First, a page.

The arbitrators awarded damages to defendant in the amount of $420,209.65. Construction Co. contends that this award must be set aside because the arbitrators could have arrived at it only by acting in excess of their powers.[1] The argument is that since the defendant itself had specified its "construction" claim as being for $342,079.38, the balance of the arbitrational award $78,130.27 must have been the damages as to defendant's "financial" claim and, as such, was for "each day of delay until the date of substantial completion." Thus, says Construction Co., the $78,130.27 was within the ambit of the liquidated damages clause, and, as covered by that clause, was in violation of the limitation it imposed.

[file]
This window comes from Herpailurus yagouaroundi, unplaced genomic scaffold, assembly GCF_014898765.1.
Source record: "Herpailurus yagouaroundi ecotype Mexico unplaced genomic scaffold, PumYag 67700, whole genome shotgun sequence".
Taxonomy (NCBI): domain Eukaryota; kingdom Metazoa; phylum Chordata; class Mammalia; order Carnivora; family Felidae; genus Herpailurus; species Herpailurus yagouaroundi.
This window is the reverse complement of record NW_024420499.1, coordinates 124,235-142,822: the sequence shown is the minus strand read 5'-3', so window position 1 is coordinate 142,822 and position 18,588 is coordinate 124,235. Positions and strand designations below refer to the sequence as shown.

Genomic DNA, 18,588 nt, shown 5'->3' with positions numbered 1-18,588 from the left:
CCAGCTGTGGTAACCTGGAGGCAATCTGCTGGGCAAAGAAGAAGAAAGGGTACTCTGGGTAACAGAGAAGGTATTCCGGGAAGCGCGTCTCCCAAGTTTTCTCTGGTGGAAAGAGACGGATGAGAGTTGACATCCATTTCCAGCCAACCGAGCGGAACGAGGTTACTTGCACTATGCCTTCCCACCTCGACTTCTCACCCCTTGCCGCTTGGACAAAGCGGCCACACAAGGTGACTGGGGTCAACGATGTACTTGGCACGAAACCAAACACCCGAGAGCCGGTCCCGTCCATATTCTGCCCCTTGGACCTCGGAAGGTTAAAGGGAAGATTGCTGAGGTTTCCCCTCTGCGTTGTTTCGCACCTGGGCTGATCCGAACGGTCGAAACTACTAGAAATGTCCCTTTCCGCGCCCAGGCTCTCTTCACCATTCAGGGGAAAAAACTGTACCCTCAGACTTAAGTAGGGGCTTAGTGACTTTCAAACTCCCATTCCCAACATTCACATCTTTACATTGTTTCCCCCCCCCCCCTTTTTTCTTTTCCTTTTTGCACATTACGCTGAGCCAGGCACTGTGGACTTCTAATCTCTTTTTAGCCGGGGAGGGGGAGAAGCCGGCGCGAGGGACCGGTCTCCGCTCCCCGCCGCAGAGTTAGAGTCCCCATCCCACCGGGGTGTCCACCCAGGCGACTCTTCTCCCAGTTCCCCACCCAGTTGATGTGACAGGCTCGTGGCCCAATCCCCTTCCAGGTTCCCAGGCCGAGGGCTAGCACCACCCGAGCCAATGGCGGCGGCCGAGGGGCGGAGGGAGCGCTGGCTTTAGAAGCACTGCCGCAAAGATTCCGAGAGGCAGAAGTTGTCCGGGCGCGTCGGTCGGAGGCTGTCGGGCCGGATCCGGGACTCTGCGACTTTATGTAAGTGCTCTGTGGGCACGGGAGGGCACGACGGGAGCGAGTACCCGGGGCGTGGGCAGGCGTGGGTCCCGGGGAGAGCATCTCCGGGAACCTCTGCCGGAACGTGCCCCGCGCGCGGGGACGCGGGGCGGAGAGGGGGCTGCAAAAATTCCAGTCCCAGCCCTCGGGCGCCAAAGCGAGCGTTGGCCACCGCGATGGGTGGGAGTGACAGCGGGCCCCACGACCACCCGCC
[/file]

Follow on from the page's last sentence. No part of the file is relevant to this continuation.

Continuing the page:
The Justice presiding in the Superior Court rejected the position of Construction Co. on the ground that:

"[t]he court has no way of determining whether the award included damages for delay which are within the ambit of the liquidated damages clause. The court must assume the arbitrators were faithful to their obligation absent some clear showing of a violation of that obligation."

We find no error in this conclusion.

Construction Co., as we have already stated, argues on the premise that because defendant had specified the amount of its "construction" claim as being $342,079.38, the arbitrators must have found that no greater amount was due under the "construction" claim. On this basis, Construction Co. maintains that the amount awarded by the arbitrators in excess of $342,079.38 i. e., $78,130.27 was awarded on defendant's "financial" claim.